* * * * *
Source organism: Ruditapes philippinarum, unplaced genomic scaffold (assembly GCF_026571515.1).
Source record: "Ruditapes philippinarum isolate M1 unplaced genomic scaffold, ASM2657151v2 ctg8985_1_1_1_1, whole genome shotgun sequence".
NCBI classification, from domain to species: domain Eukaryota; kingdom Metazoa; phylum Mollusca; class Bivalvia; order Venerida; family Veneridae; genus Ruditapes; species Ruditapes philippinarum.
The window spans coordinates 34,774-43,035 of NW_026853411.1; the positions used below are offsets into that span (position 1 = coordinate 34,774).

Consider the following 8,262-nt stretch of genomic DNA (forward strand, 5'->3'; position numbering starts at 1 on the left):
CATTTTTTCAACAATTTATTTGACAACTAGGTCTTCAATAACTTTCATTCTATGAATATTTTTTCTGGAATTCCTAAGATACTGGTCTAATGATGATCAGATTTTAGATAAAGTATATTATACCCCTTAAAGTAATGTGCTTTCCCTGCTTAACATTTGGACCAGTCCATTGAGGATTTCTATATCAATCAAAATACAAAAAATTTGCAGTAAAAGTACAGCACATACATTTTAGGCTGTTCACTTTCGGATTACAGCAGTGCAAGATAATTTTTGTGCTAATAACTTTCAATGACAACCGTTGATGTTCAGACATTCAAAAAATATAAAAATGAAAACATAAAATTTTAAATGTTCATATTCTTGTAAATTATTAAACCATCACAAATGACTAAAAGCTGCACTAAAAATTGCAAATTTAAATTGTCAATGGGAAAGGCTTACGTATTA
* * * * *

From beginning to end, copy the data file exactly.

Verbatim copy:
Source organism: Ruditapes philippinarum, unplaced genomic scaffold (assembly GCF_026571515.1).
Source record: "Ruditapes philippinarum isolate M1 unplaced genomic scaffold, ASM2657151v2 ctg8985_1_1_1_1, whole genome shotgun sequence".
NCBI classification, from domain to species: domain Eukaryota; kingdom Metazoa; phylum Mollusca; class Bivalvia; order Venerida; family Veneridae; genus Ruditapes; species Ruditapes philippinarum.
The window spans coordinates 34,774-43,035 of NW_026853411.1; the positions used below are offsets into that span (position 1 = coordinate 34,774).

Consider the following 8,262-nt stretch of genomic DNA (forward strand, 5'->3'; position numbering starts at 1 on the left):
CATTTTTTCAACAATTTATTTGACAACTAGGTCTTCAATAACTTTCATTCTATGAATATTTTTTCTGGAATTCCTAAGATACTGGTCTAATGATGATCAGATTTTAGATAAAGTATATTATACCCCTTAAAGTAATGTGCTTTCCCTGCTTAACATTTGGACCAGTCCATTGAGGATTTCTATATCAATCAAAATACAAAAAATTTGCAGTAAAAGTACAGCACATACATTTTAGGCTGTTCACTTTCGGATTACAGCAGTGCAAGATAATTTTTGTGCTAATAACTTTCAATGACAACCGTTGATGTTCAGACATTCAAAAAATATAAAAATGAAAACATAAAATTTTAAATGTTCATATTCTTGTAAATTATTAAACCATCACAAATGACTAAAAGCTGCACTAAAAATTGCAAATTTAAATTGTCAATGGGAAAGGCTTACGTATTA